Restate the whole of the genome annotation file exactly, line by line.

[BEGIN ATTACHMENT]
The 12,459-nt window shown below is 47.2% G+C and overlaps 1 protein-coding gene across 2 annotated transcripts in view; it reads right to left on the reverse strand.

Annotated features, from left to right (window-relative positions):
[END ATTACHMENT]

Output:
The 12,459-nt window shown below is 47.2% G+C and overlaps 1 protein-coding gene across 2 annotated transcripts in view; it reads right to left on the reverse strand.

Annotated features, from left to right (window-relative positions):